Russia–Ukraine Conflict Escalation Would Make Inflation Worse: IMF

By Tom Ozimek
Tom Ozimek
Tom Ozimek
Reporter
Tom Ozimek has a broad background in journalism, deposit insurance, marketing and communications, and adult education. The best writing advice he's ever heard is from Roy Peter Clark: 'Hit your target' and 'leave the best for last.'
January 26, 2022 Updated: January 26, 2022

A top International Monetary Fund (IMF) official has said that escalation of a conflict between Russia and Ukraine could fuel higher energy and commodity prices and make the current inflationary bout last even longer.

IMF First Deputy Managing Director Gita Gopinath made the remarks to reporters at a Jan. 25 press briefing on the occasion of the release of the agency’s most recent World Economic Outlook. The report projects that inflation will last longer than the IMF previously expected, even without any additional impact from the simmering Russia–Ukraine conflict.

Asked how the IMF would factor any escalation-related disruptions into its inflationary forecasts, Gopinath said a likely effect of a potential conflict would be a rise in the price of oil and natural gas, causing energy costs to uptick more broadly.

“In terms of headline inflation numbers, this certainly could keep headline inflation much more elevated for longer,” Gopinath said. “Of course, we are hoping, like all of the international community is, that there can be a peaceful resolution to this issue.”

Western leaders have grown increasingly anxious over a Russian troop buildup near its border with Ukraine, fearing that Moscow may be planning an invasion. While the Kremlin has denied any such plans, Russia’s history of regional belligerence, including invasions of Georgia in 2008 and Crimea in 2014, has left Western powers deeply skeptical of its assurances.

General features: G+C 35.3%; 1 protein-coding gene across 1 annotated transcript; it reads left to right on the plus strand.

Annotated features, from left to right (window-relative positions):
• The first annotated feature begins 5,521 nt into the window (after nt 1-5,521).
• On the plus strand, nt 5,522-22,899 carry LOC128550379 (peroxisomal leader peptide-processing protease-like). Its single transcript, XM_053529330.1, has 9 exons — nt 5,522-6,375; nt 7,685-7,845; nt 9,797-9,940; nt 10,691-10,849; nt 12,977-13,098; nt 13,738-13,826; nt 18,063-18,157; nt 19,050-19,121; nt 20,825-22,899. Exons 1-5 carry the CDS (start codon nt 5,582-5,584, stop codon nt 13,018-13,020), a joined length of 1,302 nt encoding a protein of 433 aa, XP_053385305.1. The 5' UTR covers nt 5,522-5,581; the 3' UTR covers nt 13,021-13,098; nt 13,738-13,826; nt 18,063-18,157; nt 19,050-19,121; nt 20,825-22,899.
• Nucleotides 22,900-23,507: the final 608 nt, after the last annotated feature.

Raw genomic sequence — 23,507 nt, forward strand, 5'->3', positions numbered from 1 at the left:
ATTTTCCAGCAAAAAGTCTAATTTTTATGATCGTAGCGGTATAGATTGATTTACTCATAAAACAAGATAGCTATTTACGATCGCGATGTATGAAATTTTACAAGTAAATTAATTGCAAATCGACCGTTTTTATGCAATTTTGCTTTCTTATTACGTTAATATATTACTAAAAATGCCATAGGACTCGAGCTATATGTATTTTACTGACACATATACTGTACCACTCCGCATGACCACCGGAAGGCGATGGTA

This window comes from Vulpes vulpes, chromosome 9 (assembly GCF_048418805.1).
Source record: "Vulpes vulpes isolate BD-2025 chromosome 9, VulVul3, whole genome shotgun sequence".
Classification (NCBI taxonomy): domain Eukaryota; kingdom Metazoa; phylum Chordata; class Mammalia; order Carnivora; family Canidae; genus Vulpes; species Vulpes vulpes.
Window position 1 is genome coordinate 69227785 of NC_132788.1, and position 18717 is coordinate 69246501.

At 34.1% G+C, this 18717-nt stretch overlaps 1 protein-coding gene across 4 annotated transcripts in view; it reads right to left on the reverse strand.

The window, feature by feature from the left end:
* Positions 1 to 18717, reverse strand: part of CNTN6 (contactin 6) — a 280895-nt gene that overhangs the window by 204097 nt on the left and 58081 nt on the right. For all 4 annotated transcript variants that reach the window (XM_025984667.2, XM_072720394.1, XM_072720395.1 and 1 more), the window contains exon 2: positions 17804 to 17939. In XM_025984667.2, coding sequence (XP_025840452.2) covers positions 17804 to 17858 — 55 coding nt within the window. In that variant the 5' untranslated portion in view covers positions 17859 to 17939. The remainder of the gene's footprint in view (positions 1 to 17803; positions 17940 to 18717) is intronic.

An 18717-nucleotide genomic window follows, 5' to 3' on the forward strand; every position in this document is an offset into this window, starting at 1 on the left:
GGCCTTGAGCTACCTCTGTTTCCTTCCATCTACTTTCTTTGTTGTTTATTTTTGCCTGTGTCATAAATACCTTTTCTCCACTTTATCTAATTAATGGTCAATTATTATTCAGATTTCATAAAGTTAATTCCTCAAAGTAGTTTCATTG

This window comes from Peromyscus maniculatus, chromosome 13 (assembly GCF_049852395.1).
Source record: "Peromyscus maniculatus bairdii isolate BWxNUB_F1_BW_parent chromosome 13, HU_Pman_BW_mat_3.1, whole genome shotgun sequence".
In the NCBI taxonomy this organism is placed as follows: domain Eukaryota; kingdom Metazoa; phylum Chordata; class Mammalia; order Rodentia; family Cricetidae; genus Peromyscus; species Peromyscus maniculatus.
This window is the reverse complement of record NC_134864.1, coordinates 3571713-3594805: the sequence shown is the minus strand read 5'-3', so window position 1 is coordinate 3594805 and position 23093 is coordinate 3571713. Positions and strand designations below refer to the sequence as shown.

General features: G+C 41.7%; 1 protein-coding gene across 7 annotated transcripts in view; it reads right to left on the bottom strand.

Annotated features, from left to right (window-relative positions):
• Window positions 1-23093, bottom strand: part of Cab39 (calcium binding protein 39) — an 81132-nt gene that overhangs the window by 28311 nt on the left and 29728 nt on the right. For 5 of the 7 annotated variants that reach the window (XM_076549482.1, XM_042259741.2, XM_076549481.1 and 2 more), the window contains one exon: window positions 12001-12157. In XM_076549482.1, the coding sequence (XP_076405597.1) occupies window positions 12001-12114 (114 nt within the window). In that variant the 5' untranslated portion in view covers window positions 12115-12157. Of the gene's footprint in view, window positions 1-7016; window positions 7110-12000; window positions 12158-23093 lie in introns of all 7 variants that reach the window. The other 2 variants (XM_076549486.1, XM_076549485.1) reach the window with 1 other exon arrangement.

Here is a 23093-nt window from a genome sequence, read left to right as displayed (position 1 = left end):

Meanwhile, inflation has surged in countries across the world, with economists blaming a range of factors, including pandemic-related supply chain and labor force dislocations. Historically unprecedented levels of fiscal and monetary stimulus, along with savings accumulated during the pandemic, have bolstered demand in the face of constrained supply, driving up prices.

The inflationary surge surprised many policymakers, who have increasingly abandoned the “transitory” narrative that pervaded early official statements from central banks. Those banks are now in the midst of a hawkish pivot in a bid to tame runaway prices.

The global economy entered 2022 in a weaker position than previously expected due to the Omicron coronavirus variant surge, the IMF stated in its World Economic Outlook, warning that it now expects elevated inflation to persist for longer, “with ongoing supply chain disruptions and high energy prices continuing into 2022.”

And while the risks to the global economy are tilted to the downside, according to the IMF, there’s a high level of uncertainty around the future path of inflation in the face of supply chain disruptions, high energy prices, and upward pressure on wages.

Tom Ozimek
Reporter
Tom Ozimek has a broad background in journalism, deposit insurance, marketing and communications, and adult education. The best writing advice he's ever heard is from Roy Peter Clark: 'Hit your target' and 'leave the best for last.'